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    Blimey, the situation seems to have changed then. I was under the impression that americans malls had large adult diaper sections containing many brands, the pharmacies may be a bit one-brand focused but I hope things haven't changed in the malls. This is me speaking as a UK resident very excited about american shopping, the last time I was in American I was so young I didn't know adult nappies excisted! bringmesunshine p.s I'd agree though it's bad when pharmacies (any pharmacy) just carries one brand, it was great months ago because the number one non-chain pharmacy brand of choice - where adult nappies were concerned - were Tena's, but now they've gone cloth-backed they're hidious and I'm avoiding them completely, worse still no non-chain pharmacies are stocking PB alternits...roll on the UK arrival of the Tena Slip Original line!

  5. #5

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    Quote Originally Posted by bringmesunshine View Post
    Blimey, the situation seems to have changed then. I was under the impression that americans malls had large adult diaper sections containing many brands, the pharmacies may be a bit one-brand focused but I hope things haven't changed in the malls.
    Speaking as a UK resident as well, I can't say that I've ever that impression. My understanding was simply that the US has a greater number of consumer-accessible medical supply stores, not that major retailers stocked such products. "More widely available" is not the same thing as "ubiquitous".

  6. #6

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    American consumers are sheep led by advertisers to buy whatever profits the big corporations the most. I mean really Bud & Corona are the worst beers on the planet but they sell well there.

  7. #7

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    Quote Originally Posted by bringmesunshine View Post
    Blimey, the situation seems to have changed then. I was under the impression that americans malls had large adult diaper sections containing many brands, the pharmacies may be a bit one-brand focused but I hope things haven't changed in the malls. This is me speaking as a UK resident very excited about american shopping, the last time I was in American I was so young I didn't know adult nappies excisted! bringmesunshine p.s I'd agree though it's bad when pharmacies (any pharmacy) just carries one brand, it was great months ago because the number one non-chain pharmacy brand of choice - where adult nappies were concerned - were Tena's, but now they've gone cloth-backed they're hidious and I'm avoiding them completely, worse still no non-chain pharmacies are stocking PB alternits...roll on the UK arrival of the Tena Slip Original line!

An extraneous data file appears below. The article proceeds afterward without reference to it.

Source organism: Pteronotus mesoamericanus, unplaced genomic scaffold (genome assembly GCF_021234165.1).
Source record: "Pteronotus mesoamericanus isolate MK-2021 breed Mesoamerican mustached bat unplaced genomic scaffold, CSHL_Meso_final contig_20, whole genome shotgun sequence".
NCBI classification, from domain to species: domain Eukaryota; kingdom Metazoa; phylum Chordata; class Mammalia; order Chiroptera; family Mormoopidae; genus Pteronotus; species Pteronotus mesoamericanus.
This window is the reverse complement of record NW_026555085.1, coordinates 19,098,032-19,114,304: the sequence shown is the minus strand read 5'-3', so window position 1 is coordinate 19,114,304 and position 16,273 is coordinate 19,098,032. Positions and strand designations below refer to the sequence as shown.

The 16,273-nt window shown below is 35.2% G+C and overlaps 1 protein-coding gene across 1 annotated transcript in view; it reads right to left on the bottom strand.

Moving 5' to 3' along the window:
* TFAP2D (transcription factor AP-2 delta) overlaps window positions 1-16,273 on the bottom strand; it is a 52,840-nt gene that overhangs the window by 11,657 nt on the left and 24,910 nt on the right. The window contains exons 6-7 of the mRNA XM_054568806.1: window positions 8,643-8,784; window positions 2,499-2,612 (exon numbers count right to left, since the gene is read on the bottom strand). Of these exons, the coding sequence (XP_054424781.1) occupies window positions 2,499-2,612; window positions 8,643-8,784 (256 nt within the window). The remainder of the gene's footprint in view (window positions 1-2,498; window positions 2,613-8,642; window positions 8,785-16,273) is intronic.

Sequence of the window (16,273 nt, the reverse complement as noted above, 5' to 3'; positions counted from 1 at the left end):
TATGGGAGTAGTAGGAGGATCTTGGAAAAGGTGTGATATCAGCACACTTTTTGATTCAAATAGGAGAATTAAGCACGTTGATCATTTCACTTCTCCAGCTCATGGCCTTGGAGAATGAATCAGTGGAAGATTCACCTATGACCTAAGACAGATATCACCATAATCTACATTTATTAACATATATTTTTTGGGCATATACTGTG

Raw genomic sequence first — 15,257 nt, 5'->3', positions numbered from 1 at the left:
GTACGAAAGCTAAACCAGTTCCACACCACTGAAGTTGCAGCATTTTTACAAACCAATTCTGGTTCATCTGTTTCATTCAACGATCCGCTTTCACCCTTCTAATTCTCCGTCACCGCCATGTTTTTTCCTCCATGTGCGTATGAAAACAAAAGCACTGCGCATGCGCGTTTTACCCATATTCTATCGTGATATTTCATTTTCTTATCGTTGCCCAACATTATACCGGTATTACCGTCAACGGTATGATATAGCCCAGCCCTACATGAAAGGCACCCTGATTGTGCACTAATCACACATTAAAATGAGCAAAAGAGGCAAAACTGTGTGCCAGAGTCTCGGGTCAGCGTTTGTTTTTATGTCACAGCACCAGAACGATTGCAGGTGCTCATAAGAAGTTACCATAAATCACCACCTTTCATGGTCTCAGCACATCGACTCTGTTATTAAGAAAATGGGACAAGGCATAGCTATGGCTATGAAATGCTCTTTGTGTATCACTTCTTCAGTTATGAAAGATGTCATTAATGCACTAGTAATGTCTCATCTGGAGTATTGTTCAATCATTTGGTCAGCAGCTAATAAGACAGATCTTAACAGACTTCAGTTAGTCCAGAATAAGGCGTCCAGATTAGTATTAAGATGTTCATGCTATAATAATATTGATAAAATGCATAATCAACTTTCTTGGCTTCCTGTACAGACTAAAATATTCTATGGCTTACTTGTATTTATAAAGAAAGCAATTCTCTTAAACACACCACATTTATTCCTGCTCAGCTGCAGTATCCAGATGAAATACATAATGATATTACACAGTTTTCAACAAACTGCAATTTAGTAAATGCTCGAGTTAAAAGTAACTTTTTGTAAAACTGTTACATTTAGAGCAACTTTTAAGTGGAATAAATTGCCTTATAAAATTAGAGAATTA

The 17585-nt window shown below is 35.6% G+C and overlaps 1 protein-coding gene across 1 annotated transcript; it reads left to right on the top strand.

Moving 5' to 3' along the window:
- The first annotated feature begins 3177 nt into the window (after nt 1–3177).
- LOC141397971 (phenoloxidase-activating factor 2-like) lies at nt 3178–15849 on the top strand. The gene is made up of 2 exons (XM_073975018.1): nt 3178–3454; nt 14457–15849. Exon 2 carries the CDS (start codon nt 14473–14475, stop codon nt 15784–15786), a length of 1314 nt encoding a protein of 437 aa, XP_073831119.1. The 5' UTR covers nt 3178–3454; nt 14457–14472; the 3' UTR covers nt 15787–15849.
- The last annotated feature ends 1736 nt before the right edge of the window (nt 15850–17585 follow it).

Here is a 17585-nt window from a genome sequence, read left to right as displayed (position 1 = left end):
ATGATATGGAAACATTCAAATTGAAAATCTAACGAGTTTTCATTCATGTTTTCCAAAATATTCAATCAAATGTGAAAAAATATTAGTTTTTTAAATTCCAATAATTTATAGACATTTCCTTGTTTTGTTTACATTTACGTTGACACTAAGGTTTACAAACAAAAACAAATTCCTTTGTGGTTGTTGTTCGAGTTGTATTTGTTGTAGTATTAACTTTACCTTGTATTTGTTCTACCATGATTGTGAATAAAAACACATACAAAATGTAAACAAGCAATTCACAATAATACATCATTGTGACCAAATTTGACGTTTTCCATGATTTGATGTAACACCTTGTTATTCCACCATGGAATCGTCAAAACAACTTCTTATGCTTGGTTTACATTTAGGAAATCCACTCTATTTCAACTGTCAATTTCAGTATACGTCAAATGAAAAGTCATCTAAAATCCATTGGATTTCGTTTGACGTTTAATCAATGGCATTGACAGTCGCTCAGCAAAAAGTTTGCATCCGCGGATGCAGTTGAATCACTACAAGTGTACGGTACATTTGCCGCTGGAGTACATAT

Hmm... I'm getting the impression that shopping malls in Britain are different than ones here in the United States! Admittedly, I haven't been in that many different malls, but our indoor ones (as opposed to ''strip'' malls) don't really have any stores that sell adult diapers.

  8. #8

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    Quote Originally Posted by KimbaStarshine View Post
    Hmm... I'm getting the impression that shopping malls in Britain are different than ones here in the United States! Admittedly, I haven't been in that many different malls, but our indoor ones (as opposed to ''strip'' malls) don't really have any stores that sell adult diapers.
    I've been in plenty of malls on both sides of the Atlantic and I can assure you, there's no difference except size and a greater propensity towards multi-storey car parks in the UK (land values being what they are). I think that bringmesunshine may be referring to large retailers like Wal-Mart.

  9. #9

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    Quote Originally Posted by Akastus View Post
    I've been in plenty of malls on both sides of the Atlantic and I can assure you, there's no difference except size and a greater propensity towards multi-storey car parks in the UK (land values being what they are). I think that bringmesunshine may be referring to large retailers like Wal-Mart.
    Ah, I was thinking perhaps British malls had a bigger variety of types of stores inside, like pharmacies where one might find diapers.

  10. #10

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    Well, you'll find Boots pharmacies in most British malls, and they stock rebranded Attends, both pull-up and plastic-backed slip, but they can hardly be called premium products. Larger supermarkets may stock adult pull-ups, and I've seen Depends in Costco, but generally retail Britain is as much a wasteland for premium nappies as the US.

    As I said, they're a specialist product targeted at a small market. Major retailers only ever focus on the mass market.